Warning! This is not a cinematic safe space! Many of you will disagree vehemently (that means ‘bunches’) with my picks for this years ten best movies. In my opinion, a movie should be entertaining and fun, but tell an emotional story as well. It’s great to have sweeping locations, expensive visual effects, and top shelf talent – all of which have become more and more necessary for a films financial success – but a movie story needs to tug at the heart strings a bit to really stay with us. I’ve put together the ten movies that released this year that had that special combination of fun and feelz. So, without further ado, I present, in ascending order, the top ten movies of 2016.
10. Captain America: Civil War
The combination of Marvel Studios and directors Joe & Anthony Russo have struck lightning twice – once with Captain America: The Winter Soldier, and again with Civil War. Big action, a huge cast, and high stakes were undercut by one question: what are the consequences of having superheroes in the world? Civil War gave audiences the biggest superhero action sequence to date with the now famous ‘airport scene,’ but was still able to focus on the smaller, more intimate character moments that really make movies memorable. By the end of this movie, a new status quo is established for the Marvel cinematic universe, and it’s one that promises lots of new faces and challenges. Besides, Civil War brought Spider-Man under the creative umbrella of Marvel Studios, so what’s not to love?
9. Hacksaw Ridge
Every red blooded American needs to see Hacksaw Ridge. Andrew Garfield gave an excellent performance as Desmond Doss, the first and only conscientious objector to ever receive the Medal of Honor. Doss carried 75 of his fellow soldiers to safety during the Battle of Okinawa, all while suffering serious injuries of his own. He never fired a bullet, nor touched a weapon with the intent of harming another human being. Hacksaw Ridge is the story of a man who showed true courage in the face of insurmountable odds. Garfield, one of the few actors on screen today who can do a decent Southern accent, is the reason to see this movie. While he may have got his big break in American film as Spider-Man, Garfield demonstrates range and depth as Pfc. Dross. It seems that Garfield is destined to play heroes, both fictional and actual.
8. Fantastic Beasts & Where to Find Them
I’ve already given my opinion on Fantastic Beasts, but I’ll say it again: this is the best Harry Potter movie to date. Warner Bros. and director, David Yates, showed us a world gripped in fear by the actions of the dark wizard Grindlewald. Eddie Redmayne’s Newt Scamander is a hero that isn’t in need of education, but rather an adult wizard who can teach and do on his own. And, while it was reported that we can expect four more films in this particular franchise, Fantastic Beasts stands as a closed adventure without any heavy handed reminders that more movies are on the way. Dan Fogle steals the show as Jacob Kowalski, and his onscreen romance with Queenie could have been a wonderful movie all on its own. Fantastic Beasts is proof that Harry Potter is growing up. And, as audiences continue to mature, these films will continue to tackle more and more grown up themes and challenges.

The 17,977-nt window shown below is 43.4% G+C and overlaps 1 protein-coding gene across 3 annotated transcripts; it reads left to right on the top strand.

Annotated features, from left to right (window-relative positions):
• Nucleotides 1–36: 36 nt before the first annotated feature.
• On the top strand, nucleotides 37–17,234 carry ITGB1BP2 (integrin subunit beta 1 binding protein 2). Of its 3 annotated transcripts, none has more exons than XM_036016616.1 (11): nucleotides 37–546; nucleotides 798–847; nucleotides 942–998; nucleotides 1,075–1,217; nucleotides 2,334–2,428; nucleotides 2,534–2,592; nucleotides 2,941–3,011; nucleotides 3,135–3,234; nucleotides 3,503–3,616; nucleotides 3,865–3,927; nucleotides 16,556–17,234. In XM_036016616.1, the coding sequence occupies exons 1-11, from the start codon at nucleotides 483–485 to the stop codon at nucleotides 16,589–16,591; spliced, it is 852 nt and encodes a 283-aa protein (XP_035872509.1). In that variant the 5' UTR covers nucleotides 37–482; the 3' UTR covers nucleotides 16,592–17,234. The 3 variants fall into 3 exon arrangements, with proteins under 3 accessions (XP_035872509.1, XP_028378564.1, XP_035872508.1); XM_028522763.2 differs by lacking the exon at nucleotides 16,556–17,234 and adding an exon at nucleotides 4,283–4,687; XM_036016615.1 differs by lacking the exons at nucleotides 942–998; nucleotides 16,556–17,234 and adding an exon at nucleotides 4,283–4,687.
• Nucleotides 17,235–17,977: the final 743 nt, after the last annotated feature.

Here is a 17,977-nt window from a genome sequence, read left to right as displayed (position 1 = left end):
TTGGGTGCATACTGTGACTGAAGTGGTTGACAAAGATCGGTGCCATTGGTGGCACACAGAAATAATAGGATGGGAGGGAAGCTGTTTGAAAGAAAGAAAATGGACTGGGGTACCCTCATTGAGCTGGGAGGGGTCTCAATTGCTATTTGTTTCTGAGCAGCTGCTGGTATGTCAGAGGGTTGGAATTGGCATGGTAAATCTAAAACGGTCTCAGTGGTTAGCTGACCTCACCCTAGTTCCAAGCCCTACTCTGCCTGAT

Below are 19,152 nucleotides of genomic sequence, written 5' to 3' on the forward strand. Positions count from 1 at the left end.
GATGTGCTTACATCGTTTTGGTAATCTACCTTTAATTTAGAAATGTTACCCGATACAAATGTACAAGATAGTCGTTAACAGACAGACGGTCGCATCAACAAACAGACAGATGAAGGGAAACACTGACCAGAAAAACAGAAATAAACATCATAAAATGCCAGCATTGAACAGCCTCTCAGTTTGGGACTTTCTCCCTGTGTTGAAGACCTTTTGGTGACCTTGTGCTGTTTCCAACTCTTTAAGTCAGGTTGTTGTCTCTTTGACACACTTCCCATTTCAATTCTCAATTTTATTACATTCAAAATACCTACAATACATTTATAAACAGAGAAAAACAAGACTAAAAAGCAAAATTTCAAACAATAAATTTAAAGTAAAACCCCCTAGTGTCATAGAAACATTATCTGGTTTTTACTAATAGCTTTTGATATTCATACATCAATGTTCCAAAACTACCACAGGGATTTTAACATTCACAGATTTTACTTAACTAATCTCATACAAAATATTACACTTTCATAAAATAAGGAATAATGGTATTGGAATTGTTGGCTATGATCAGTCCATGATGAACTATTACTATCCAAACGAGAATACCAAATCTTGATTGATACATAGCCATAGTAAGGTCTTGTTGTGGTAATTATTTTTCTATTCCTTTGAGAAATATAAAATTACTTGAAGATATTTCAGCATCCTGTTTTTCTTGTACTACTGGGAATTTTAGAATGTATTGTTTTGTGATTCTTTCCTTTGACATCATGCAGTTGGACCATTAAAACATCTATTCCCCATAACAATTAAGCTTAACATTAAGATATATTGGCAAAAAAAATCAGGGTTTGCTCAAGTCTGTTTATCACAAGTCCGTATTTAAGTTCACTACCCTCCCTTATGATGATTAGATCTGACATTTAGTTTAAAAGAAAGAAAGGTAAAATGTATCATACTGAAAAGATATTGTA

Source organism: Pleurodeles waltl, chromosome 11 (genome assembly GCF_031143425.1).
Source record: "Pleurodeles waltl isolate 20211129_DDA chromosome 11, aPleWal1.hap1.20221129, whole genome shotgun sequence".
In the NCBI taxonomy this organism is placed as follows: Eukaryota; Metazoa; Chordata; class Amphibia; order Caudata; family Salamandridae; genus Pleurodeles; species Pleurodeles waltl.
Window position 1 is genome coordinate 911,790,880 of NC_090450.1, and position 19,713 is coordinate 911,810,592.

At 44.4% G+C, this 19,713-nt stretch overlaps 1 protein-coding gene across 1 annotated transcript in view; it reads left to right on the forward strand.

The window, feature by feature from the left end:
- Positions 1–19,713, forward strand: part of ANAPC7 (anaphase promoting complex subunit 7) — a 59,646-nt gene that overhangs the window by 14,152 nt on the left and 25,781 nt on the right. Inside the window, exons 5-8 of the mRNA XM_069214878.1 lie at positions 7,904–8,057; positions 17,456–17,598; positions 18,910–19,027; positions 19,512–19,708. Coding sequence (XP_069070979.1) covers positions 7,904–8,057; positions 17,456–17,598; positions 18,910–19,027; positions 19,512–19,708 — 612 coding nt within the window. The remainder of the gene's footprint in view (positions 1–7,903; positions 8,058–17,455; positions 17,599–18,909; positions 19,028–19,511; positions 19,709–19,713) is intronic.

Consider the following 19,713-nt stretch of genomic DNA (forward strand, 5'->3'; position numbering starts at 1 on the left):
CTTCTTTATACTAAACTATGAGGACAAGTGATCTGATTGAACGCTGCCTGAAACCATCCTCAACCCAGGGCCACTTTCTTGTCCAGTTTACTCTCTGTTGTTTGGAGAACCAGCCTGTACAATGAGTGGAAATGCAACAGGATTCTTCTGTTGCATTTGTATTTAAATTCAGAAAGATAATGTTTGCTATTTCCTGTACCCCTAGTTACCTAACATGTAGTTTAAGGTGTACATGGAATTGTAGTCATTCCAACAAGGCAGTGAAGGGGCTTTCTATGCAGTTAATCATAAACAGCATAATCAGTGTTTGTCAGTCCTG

Zootopia surprised me. It had a decidedly un-Disney feel to it, and I wasn’t crazy about the title. It was a treat to watch it unfold into an awesome buddy cop story that actually had something to say. Disney made us think about negative stereotypes, dream jobs, and sacrifice. Could a bunny be a cop? Can you trust a fox? Can people who are diametrically different from one another successfully live with one another in the real world? While the humor is highlighted in the trailers, it’s the story and the brilliant animation that keep you in your seat. A fictitious world of animals are faced with the problems that we, as humans, face every day. It’s very rewarding to see just how much humanity the wizards at the Disney Animation Studio can give an animal just by animating it. Zootopia is a film that asks tough questions, and gives us the answers through a tried and tested Hollywood movie format.
6. Hail, Caesar!
Hail, Caesar! is a movie maker’s movie. Josh Brolin stars as a Hollywood studio producer/fixer who has to keep his studio moving in the face of a kidnapping, a pregnancy scandal, snooping journalists, and unhappy directors. It’s really all in a days work for Brolin’s Eddie Mannix. Hail, Caesar! harkens back to the golden age of Hollywood cinema, taking time to explore most of the more popular genres of yesteryear. A star studded cast, including George Clooney, Channing Tatum, and Scarlett Johansson, really bring the piece together with brilliant performances. The piece-meal structure of the story bounces around from one scandal to another, all the while keeping Brolin at the center of the action. Clever, hilarious, and fun, Hail, Caesar! is another notch in the Coen Brother belt of excellent movies.